The Role of Architectural Design in Promoting the Social Objectives of Zoos

A Study of Zoo Exhibit Design with Reference to Selected Exhibits in Singapore Zoological Gardens

by Michael Graetz


1.2 Historical Background

For the purposes of this study, the historical development of zoos is broken into three periods: pre-modern, ie. from ancient times to 1750 AD; modern, from 1750 to 1950; and the present period from 1950.

Modern zoos are often said to have begun with London's Regent's Park Zoo in the 1820's because it was founded with a scientific purpose. However, it will be seen that this step was a culmination of the Age of Reason which is conveniently dated from 1750. Likewise, an equally valid claim could be made for dating our current style of zoo design as beginning with Hagenbeck's zoo in Hamburg. However, so much change in science and technology, and in society, after World War Two places the tremendous innovations of Hagenbeck in a different era. The post-Second World War period is when the principals of what could be called the new architectural discipline of zoo design began to appear.

A note on the pace of change and the sources of innovation in the zoo world is warranted. New zoos are not a frequent event; and, once established, not easily changed. The history of zoo design, has tended to be one of ground breaking advances which renews interest in zoos and, hence, there is a spate of zoo building and existing ones change to follow the trend. Though seemingly revolutionary, the new order is always a product of the society that fosters it and, until now, has always followed the architectural styles of the time. The current trend to habitat design is still a product of its time, but has steered an independent architectural course. Existing mind-sets, financial and space constraints always present difficulties to older zoos with every new direction. Some zoos do not change, others undertake to completely make-over their displays to fit with new ideas. By-and-large, most zoos become a mix of epochs; building new exhibits more or less at the leading edge of design while retaining or making do with renovations to existing out-dated enclosures.

Pre-modern Zoos (up to 1750)

The zoos of ancient and even relatively recent societies are usually described disparagingly as menageries. To glorify and give private amusement to ruling classes has been the hallmark distinguishing menageries from ‘proper’ zoos. Today, the term ‘menagerie’ has come to mean any small collection of exotic animals which, by the way it is managed, is considered below ‘zoo’ standard. This is to overlook the fact that many menageries were established out of motives similar to the better zoos of today and were not always for private amusement, public spectacle or to enhance the prestige of the owner. In regard to the treatment of animals, it is obvious that whatever fate was to befall the specimens (display or destruction) they had to be maintained in the meantime and considerable knowledge of animal needs must have been available to enable this.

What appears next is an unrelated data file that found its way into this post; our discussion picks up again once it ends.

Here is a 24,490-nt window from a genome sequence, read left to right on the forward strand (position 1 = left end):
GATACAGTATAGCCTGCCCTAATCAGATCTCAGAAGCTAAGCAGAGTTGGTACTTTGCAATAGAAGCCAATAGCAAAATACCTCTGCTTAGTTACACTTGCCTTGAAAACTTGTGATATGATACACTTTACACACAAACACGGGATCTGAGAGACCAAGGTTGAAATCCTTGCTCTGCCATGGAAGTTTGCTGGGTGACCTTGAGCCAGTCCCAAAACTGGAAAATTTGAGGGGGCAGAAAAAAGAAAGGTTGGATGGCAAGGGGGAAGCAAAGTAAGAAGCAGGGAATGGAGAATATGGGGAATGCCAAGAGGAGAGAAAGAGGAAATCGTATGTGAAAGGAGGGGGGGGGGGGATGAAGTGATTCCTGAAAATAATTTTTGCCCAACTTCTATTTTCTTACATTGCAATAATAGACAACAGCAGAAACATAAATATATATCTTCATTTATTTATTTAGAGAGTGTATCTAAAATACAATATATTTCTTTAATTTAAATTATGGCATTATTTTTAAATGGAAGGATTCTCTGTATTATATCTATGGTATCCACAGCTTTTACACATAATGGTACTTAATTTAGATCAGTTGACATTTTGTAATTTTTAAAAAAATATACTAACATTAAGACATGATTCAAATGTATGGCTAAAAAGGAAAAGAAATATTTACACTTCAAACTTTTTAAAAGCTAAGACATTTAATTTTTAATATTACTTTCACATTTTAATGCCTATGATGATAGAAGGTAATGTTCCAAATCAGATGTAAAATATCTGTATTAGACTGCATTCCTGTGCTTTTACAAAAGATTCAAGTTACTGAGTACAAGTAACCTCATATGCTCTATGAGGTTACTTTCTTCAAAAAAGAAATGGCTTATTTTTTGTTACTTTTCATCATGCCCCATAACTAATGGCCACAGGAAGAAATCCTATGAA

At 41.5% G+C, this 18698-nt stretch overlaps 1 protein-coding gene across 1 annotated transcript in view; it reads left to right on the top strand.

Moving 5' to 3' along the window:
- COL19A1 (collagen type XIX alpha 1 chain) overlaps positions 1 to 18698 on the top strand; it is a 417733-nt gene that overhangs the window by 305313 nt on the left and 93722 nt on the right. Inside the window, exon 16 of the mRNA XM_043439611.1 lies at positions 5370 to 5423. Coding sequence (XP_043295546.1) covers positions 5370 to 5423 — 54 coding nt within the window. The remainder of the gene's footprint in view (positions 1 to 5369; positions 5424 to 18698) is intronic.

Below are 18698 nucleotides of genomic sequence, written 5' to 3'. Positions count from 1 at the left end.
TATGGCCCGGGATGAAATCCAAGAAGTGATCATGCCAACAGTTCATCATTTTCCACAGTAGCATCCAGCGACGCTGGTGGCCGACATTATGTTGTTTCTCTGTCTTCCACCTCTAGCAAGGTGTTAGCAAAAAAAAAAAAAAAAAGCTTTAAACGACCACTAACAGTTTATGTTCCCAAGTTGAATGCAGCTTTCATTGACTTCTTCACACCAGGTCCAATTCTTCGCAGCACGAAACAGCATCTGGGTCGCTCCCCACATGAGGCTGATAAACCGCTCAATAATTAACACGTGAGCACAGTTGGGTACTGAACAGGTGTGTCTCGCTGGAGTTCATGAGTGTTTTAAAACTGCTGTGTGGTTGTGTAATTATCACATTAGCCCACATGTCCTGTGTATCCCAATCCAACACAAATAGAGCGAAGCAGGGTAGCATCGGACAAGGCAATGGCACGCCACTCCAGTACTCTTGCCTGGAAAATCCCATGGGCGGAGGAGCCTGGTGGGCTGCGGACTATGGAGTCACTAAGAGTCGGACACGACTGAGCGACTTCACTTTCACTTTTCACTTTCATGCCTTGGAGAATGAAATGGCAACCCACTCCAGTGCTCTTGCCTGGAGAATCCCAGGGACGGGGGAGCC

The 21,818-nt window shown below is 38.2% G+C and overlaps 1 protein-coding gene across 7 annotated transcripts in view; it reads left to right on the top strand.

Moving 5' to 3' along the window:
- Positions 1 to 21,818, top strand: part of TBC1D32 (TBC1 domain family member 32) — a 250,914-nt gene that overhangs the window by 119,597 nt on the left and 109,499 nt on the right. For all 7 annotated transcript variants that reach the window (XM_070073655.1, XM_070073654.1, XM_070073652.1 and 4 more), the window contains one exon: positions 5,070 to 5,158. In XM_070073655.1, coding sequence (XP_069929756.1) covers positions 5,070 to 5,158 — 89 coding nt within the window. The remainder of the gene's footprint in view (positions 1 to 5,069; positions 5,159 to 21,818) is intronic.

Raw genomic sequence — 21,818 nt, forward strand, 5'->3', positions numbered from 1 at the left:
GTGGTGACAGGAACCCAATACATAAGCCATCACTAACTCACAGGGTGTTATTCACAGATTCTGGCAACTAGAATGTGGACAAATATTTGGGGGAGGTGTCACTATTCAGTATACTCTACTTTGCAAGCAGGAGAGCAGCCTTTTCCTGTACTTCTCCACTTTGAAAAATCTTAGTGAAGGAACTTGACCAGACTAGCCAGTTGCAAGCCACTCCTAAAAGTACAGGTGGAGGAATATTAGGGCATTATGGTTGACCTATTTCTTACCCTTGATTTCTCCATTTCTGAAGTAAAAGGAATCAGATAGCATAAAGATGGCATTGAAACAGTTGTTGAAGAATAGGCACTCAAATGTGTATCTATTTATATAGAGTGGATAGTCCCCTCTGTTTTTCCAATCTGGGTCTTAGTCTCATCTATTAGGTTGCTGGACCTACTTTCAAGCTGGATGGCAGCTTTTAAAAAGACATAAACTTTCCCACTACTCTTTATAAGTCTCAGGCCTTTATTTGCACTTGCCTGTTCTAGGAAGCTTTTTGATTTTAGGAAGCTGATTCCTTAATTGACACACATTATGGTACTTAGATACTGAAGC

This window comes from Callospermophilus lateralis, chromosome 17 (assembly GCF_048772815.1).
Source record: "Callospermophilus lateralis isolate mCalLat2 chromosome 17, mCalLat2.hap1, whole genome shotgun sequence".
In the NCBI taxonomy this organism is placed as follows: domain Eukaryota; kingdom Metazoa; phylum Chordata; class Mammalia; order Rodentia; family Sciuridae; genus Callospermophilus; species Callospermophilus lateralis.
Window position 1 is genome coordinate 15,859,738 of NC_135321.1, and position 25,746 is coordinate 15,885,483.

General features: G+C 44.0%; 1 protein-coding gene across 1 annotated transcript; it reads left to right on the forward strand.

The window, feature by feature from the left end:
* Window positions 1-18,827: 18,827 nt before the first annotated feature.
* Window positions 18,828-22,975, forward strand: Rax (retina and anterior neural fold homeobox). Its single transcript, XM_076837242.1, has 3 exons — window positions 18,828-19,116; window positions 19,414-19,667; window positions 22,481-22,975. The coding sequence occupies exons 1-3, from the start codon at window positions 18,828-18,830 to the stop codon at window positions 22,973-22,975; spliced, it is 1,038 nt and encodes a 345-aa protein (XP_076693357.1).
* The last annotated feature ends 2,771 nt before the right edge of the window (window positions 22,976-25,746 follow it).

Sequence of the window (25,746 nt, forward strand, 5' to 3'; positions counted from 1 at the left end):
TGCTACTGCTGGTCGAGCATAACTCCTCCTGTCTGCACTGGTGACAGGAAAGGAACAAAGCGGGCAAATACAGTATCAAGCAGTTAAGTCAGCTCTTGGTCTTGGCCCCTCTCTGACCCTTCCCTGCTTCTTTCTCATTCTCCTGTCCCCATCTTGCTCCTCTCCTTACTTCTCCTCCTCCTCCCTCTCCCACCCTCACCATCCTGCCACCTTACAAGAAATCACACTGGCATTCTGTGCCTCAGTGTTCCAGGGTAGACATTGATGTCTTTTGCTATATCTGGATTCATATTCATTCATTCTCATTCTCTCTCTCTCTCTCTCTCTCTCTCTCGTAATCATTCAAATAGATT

Assyrian lion
Fig. 4 Assyrian transport cage for lions, ca. 2300 BC

With the rise civilizations, there had probably already been in existence a habit of keeping non-domestic animals as curiosities. It took the establishment of settled civilised cultures, i.e., with the ability to produce agricultural surpluses to support urban centres to grow, to enable the organised keeping of wild animals. This knowledge was gained over tens of thousands of years of prehistoric development. Realising that neolithic cultures possessed a great deal of knowledge about wild animals from hunting and domesticating them, it becomes reasonable to assume that just as today, there were good and bad zoos, enlightened and backward ones. Scientific knowledge may have been virtually non-existent, but practical animal husbandry could have been quite as advanced as it is today. Fig. 4 shows an engraving taken from a Assyrian bas relief of a lion being released from a transport cage in exactly the manner in which it would be done today. The purpose of these ancient zoos tended to follow the proclivities of the rulers who established them, whether it be sport or spectacle. Referring to this figure, Loisel states that:

On arrival at the destination, the lions would have been placed in an enclosure in the royal palace or released in semi-liberty in vast, special parks, planted with palm trees, vines and flowers, and that the Greeks called Paradeisos. . . .[1]

The palace animals were groomed as pets; however, it was not paradise for the other animals. Loisel continues: “. . . in the Paradeisos, the lions were destined for sport, combats or the chase.”[2] For dynastic civilizations everywhere, menageries were a natural adjunct which served to show the wealth and splendour of their rulers. Still the main purposes of modern zoos - scientific study or public recreation - were not unknown. Many animal collections of ancient civilizations were also used for scientific study and may have qualified as zoos by today's standards.

Thus, zoos or menageries have been a feature of civilizations as ancient as that of Ninevah and pharoanic Egypt and as far removed as China and pre-Hispanic Mexico. The earliest known great zoo of the pre-modern past was that of Queen Hapshepsut of the Eighteenth dynasty in Egypt, who died in 1468 BC, around the time of construction of the great temple of Amon. Her own temple, associated with her tomb, is decorated with friezes depicting a trade expedition to Punt (Somalia) where among other things she collected a great many animals.[3] As Bernard Livingston says: by this time, at least, “. . . man the tamer had the capability of being man the zookeeper.”[4]